After centuries of isolation, change has finally come to the Himalayan kingdom of Bhutan, and quickly. Long a closed country whose traditional Buddhist society was ruled by a hereditary monarchy, it first opened its borders to tourists in the 1970s. Television and the Internet were introduced in 1999, and nowadays about three-quarters of the population use cell phones. English is a mandated language in school, and in 2008 the government, under its present, Western-educated young king, officially transitioned to a parliamentary democracy.

Despite better access to healthcare and education, as well as to a more developed infrastructure, Bhutan’s leap into the modern age has come at a high cost: its population is ill prepared to defend against the predations of consumer culture, which is swiftly eroding the country’s unique traditions. In villages, plastic bottles and other waste overflow comically small trashcans; young boys, even monks, play with toy guns imported from India; religious festivals are now an opportunity for vendors to line the streets hawking Nike knockoffs; and youth unemployment, suicide, and substance abuse are growing problems.

Not surprisingly, a cultural chasm has opened between the older generation, brought up in premodern Bhutan, and the young, who have had a taste of the kind of life a globalized era offers but little means for achieving it. Last year, in an issue devoted to the country’s modernization, the Bhutanese policy publication Druk Journal asked, “Are we driving change, or is change driving us?”

No one is perhaps better suited to answering this question than Dr. Karma Phuntso. The first Bhutanese to earn a doctorate at Oxford, Dr. Karma was also educated as a traditional monastic. His work has had a twofold focus: as a “disruptive thinker” and social worker, he promotes social entrepreneurship among the nation’s youth, the vast majority of whom are either unemployed or underemployed. As an academic, he has been engaged in an effort to document and write about Bhutan’s fast-disappearing cultures. After nine years heading up a project to digitize Bhutan’s sacred manuscripts, he has now begun to record the country’s oral traditions, which are integral, he says, to fully understanding a country like his, where until recently 80 percent of the population was illiterate. He and his team have spent the past three and a half years traveling through the mountainous nation, speaking to and taping conversations with elders, endeavoring to save these “intangible cultures,” as Dr. Karma calls them, before the older generation passes away.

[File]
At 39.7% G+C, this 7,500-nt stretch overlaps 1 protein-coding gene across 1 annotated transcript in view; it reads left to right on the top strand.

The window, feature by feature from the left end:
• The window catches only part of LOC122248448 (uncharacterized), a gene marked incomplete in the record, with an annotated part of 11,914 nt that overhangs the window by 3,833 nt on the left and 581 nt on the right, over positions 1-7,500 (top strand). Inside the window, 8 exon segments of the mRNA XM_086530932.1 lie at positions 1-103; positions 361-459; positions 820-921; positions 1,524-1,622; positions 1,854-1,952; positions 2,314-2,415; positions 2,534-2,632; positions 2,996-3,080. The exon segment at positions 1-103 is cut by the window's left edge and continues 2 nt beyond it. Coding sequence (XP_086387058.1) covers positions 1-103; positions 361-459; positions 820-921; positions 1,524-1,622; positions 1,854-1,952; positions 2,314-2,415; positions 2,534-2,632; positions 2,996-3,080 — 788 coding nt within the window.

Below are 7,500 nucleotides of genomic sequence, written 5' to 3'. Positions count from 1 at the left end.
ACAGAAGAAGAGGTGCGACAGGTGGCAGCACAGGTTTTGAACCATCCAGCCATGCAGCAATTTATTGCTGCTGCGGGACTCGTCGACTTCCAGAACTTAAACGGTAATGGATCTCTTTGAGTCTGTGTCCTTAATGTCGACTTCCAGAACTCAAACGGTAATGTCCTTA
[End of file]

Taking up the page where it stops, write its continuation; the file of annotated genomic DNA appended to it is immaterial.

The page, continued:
Tricycle’s managing editor, Emma Varvaloucas, sat down with Dr. Karma in October 2016 at Lhodrak Kharchhu monastery in Bumthang, Bhutan, where he was scheduled to address a group of Westerners about Bhutanese history and culture. Wrapped in several blankets—much of Bhutan does not have central heating—Dr. Karma painted a nuanced portrait of the nation, which, as he tells it, finds itself on the brink of inalterable change.

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